COMMENTARY

Biden and Putin kick off Christmas season with "useful meeting" — while Trump plays Grinch

No one's saying whether the two presidents' "frank" conversation got anywhere — meanwhile, Trump wants your money

By Brian Karem

Published December 9, 2021 10:42AM (EST)

Joe Biden and Vladimir Putin (Photo illustration by Salon/Getty Images)
Joe Biden and Vladimir Putin (Photo illustration by Salon/Getty Images)

Longtime White House correspondent Brian Karem writes a weekly column for Salon.

Tuesday morning broke cold and crisp at the White House. By mid-morning dozens of reporters were stirring in their warm winter coats — lined up doing live shots on the north side of the campus.

Inside the building, with stockings hung by the fire with care, President Joe Biden began a two-hour telephone call with Vladimir Putin. The call came after the Russian president recently increased worldwide tension by massing troops inside Ukraine with the implicit threat of overrunning a country ruled by a former comedian. I cannot verify whether Putin growled, with his fingers nervously drumming.

While Biden was nestled all snug in his office discussing these grave matters of international importance with a former KGB officer and current autocratic ruler of Russia, our former president, Donald Trump, slithered and slunk and — with a smile so unpleasant! — sent out emails to his loyal followers offering them Trump wine glasses as Christmas gifts for a very affordable price.

RELATED: Joe Biden's Christmas reboot: A tightly wound presidency badly needs some holiday cheer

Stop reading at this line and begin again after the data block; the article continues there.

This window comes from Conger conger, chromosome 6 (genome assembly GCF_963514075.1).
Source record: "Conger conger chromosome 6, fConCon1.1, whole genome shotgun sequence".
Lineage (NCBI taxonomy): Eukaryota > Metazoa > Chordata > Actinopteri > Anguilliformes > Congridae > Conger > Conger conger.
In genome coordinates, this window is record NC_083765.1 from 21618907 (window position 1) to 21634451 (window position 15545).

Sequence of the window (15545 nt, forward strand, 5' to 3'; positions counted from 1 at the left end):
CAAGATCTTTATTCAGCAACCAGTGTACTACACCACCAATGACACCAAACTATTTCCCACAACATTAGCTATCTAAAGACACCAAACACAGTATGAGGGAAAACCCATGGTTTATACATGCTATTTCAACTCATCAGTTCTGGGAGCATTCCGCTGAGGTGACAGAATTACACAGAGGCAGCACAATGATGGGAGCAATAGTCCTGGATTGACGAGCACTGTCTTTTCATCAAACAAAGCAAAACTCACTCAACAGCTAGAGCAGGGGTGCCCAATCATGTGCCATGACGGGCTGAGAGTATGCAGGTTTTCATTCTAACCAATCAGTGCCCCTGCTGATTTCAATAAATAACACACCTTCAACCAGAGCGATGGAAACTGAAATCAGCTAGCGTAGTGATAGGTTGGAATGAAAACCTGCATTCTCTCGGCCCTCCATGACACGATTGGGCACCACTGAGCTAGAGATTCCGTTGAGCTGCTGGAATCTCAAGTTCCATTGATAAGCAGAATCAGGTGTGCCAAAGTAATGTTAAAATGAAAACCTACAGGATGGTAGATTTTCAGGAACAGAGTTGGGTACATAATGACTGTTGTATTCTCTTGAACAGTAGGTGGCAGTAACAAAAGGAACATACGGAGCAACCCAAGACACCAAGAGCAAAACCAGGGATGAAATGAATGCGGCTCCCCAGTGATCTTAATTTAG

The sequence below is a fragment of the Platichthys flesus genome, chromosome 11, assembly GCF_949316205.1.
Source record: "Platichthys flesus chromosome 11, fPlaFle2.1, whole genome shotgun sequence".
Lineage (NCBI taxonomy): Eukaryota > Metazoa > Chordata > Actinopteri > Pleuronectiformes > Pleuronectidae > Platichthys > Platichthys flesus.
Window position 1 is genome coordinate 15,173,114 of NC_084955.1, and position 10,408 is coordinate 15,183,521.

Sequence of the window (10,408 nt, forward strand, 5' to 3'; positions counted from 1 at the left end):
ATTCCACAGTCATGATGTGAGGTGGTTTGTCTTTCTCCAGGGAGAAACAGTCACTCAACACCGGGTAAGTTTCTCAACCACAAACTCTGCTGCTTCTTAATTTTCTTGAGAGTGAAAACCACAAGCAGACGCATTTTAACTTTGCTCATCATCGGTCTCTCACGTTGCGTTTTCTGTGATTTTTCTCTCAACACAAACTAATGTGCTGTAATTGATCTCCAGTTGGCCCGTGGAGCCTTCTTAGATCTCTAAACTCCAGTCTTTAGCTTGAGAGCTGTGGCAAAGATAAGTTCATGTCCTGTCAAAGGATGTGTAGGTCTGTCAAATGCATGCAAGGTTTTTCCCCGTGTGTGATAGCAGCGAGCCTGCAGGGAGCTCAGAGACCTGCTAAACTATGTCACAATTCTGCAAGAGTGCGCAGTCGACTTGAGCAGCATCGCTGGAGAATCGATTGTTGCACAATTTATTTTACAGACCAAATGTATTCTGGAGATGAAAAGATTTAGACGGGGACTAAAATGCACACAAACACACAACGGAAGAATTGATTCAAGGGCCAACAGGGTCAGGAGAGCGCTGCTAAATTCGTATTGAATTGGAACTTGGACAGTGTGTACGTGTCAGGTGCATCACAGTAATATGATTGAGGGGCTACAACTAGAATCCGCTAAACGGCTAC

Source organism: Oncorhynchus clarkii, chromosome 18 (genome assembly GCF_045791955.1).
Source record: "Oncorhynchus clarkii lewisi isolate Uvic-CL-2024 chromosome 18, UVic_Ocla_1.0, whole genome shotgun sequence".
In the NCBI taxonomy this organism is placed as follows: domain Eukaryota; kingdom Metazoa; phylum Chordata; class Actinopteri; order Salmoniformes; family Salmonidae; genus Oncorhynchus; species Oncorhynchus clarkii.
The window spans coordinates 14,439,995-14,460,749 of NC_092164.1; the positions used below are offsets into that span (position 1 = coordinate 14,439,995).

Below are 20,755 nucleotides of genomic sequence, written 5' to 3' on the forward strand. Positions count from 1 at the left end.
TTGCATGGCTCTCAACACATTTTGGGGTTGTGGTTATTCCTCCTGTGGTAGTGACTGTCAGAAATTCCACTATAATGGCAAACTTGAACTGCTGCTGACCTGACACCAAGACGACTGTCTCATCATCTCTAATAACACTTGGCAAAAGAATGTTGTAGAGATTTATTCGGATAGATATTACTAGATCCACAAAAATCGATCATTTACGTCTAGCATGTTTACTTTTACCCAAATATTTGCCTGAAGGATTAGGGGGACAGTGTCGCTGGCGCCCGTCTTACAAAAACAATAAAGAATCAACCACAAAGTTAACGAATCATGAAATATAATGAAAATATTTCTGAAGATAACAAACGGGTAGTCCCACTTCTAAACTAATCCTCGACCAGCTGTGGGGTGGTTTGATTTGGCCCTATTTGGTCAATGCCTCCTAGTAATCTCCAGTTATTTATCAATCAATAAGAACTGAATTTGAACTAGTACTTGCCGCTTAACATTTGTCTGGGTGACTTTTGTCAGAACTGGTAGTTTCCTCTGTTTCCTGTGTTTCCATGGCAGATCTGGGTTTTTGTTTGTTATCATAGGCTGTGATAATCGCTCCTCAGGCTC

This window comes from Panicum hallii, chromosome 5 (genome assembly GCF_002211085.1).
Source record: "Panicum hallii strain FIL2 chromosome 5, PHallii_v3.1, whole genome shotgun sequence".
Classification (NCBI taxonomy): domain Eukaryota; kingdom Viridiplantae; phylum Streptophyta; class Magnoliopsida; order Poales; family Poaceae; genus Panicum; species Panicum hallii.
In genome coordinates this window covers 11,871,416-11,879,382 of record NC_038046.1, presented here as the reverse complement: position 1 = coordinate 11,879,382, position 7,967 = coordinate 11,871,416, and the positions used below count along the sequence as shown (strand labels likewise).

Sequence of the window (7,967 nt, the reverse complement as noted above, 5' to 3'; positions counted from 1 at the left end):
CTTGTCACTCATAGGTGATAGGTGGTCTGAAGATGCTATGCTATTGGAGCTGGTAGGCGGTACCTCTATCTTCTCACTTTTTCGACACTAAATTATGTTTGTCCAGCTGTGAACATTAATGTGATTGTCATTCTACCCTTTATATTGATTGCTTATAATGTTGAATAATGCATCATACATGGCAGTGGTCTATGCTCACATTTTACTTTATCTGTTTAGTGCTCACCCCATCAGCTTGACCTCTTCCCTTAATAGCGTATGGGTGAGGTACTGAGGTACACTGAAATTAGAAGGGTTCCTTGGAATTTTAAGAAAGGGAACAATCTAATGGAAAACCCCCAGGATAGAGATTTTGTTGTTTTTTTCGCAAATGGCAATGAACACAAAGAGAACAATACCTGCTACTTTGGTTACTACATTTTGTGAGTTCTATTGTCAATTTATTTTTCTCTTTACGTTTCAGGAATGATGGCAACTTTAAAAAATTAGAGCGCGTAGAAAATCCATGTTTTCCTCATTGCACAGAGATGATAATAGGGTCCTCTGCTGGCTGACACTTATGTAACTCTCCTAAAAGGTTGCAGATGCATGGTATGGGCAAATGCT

Some foreign reporters did appear, discussing "first strike" capabilities, as if whatever happened in the phone conversation between the two presidents could lead to a nuclear war sometime before lunch. Maybe the most likely reason they thought of this at all is that their hearts are just two sizes too small.

Others weren't so sure, and a few other reporters, shuffling back and forth in the West Wing or running to their various live-shot locations, expressed more concern about the omicron variant of the COVID-19 virus. Some took time to lament the fact that a few reporters had recently tested positive for the virus — including one who apparently sat in on a recent press briefing .

Most of the conversation and consequent speculation among reporters about the Biden-Putin call relied heavily on a background telephone conversation that took place between a White House official and the press corps the previous day. "President Biden will obviously raise our concerns with Russia's military buildup and plans with respect to Ukraine. The agenda will also cover a number of other critical issues including strategic stability, cyber and Iran's nuclear program," we were told.

Nothing was said about outer space issues. 

The background call lasted about 20 minutes and left most questions unanswered, although to be fair because of arbitrarily imposed time constraints few questions were asked.

That set the table for Tuesday, with more speculation leading up to the Putin call and even more cud-chewing afterward. 

After Biden finished the Putin call, he then called and debriefed our closest allies. He also released a one-paragraph statement: